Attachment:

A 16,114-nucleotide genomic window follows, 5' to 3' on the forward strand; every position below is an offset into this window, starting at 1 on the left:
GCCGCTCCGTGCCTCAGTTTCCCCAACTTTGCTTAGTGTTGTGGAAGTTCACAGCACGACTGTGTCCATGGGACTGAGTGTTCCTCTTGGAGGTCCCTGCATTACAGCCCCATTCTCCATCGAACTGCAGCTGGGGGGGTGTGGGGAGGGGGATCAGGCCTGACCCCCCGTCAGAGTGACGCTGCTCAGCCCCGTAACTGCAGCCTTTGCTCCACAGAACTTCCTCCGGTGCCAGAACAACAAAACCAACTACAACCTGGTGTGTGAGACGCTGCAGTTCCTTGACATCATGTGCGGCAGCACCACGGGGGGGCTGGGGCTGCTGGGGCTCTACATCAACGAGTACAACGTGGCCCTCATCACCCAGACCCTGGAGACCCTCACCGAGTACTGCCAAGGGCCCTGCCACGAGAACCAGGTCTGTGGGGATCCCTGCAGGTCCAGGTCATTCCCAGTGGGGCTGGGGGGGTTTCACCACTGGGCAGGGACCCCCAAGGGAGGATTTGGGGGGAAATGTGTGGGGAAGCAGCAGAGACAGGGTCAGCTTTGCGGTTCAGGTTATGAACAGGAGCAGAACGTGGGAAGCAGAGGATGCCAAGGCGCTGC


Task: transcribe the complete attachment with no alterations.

A 16,114-nucleotide genomic window follows, 5' to 3' on the forward strand; every position below is an offset into this window, starting at 1 on the left:
GCCGCTCCGTGCCTCAGTTTCCCCAACTTTGCTTAGTGTTGTGGAAGTTCACAGCACGACTGTGTCCATGGGACTGAGTGTTCCTCTTGGAGGTCCCTGCATTACAGCCCCATTCTCCATCGAACTGCAGCTGGGGGGGTGTGGGGAGGGGGATCAGGCCTGACCCCCCGTCAGAGTGACGCTGCTCAGCCCCGTAACTGCAGCCTTTGCTCCACAGAACTTCCTCCGGTGCCAGAACAACAAAACCAACTACAACCTGGTGTGTGAGACGCTGCAGTTCCTTGACATCATGTGCGGCAGCACCACGGGGGGGCTGGGGCTGCTGGGGCTCTACATCAACGAGTACAACGTGGCCCTCATCACCCAGACCCTGGAGACCCTCACCGAGTACTGCCAAGGGCCCTGCCACGAGAACCAGGTCTGTGGGGATCCCTGCAGGTCCAGGTCATTCCCAGTGGGGCTGGGGGGGTTTCACCACTGGGCAGGGACCCCCAAGGGAGGATTTGGGGGGAAATGTGTGGGGAAGCAGCAGAGACAGGGTCAGCTTTGCGGTTCAGGTTATGAACAGGAGCAGAACGTGGGAAGCAGAGGATGCCAAGGCGCTGC